Buddhism says that all existence is ‘conditioned’ — it is all conditional on other conditions. Lord Buddha said:
All conditioned things are impermanent.
Everything is interconnected. Everything affects everything else. Everything that is, is because other things are. The fact that everything is nothing more than a set of relations is consistent with the modern scientific view of the material world. What is happening now is part of what happened before, and is part of what will happen next. It’s hard not to notice similarities with Einstein’s theory of relativity. Isn’t it? Lord Buddha explained:
When there is this, that comes to be;
with the arising of this, that arises.
When there is not this, that does not come to be;
with the cessation of this, that ceases.
Cambridge online dictionary defines impermanence as “not lasting for ever or not lasting for a long time”. In Wikisource, the word is defined as “The quality or state of being impermanent.” Both of these definition make sense. It is a very important concept of Hinduism and Vedanta and is one of the essential doctrines or three marks of existence in Buddhism.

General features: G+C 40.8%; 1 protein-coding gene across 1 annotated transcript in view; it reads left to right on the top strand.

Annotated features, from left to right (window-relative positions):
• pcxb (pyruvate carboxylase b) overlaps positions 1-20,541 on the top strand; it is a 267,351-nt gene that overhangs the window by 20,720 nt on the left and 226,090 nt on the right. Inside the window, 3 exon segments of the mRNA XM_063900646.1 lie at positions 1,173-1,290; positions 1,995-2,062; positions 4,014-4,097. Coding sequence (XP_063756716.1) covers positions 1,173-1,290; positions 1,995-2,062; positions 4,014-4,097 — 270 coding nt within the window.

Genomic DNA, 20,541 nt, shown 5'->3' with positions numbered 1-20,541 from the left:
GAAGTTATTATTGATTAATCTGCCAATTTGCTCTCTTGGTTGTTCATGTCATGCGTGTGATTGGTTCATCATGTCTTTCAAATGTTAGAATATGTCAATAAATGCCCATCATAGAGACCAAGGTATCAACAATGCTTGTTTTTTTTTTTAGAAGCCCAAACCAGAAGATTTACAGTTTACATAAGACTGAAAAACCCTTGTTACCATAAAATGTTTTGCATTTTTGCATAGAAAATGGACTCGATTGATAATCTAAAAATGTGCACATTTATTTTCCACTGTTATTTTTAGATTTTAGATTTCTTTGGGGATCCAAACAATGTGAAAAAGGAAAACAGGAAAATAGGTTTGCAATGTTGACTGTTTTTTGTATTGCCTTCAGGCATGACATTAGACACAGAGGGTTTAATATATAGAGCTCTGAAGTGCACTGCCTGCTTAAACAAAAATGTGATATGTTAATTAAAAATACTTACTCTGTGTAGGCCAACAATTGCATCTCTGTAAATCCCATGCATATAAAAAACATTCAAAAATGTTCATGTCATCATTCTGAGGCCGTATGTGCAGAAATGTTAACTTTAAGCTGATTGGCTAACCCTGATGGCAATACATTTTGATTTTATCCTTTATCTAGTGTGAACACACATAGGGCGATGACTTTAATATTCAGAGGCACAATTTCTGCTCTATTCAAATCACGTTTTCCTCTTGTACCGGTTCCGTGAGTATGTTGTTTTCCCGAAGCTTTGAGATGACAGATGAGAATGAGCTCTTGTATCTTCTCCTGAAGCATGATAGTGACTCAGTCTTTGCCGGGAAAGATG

In Sanskrit, it is called Anitya (अनित्य). The term Anitya appears in the Katha Upanishad, one of the Principal Upanishads. In Bhagavad Gita (Chapter 9, Verse 33), we see Lord Sri Krishna is saying to Arjuna:
kiḿ punar brāhmaṇāḥ puṇyā
bhaktā rājarṣayas tathā
anityam asukhaḿ lokam
imaḿ prāpya bhajasva mām
Translation: How much more this is so of the righteous brahmanas, the devotees and the saintly kings; therefore, having come to this impermanent, miserable world engage in loving service unto Me.
The Impermanence doctrine of Buddhism asserts that all of conditioned existence, without exception, is “transient, evanescent, inconstant”. All that arises, ceases.
In a letter written to the Maharaja of Mysore on June 23, 1894, Swami Vivekananda said:
This life is short, the vanities of the world are transient, but they alone live who live for others, the rest are more dead than alive.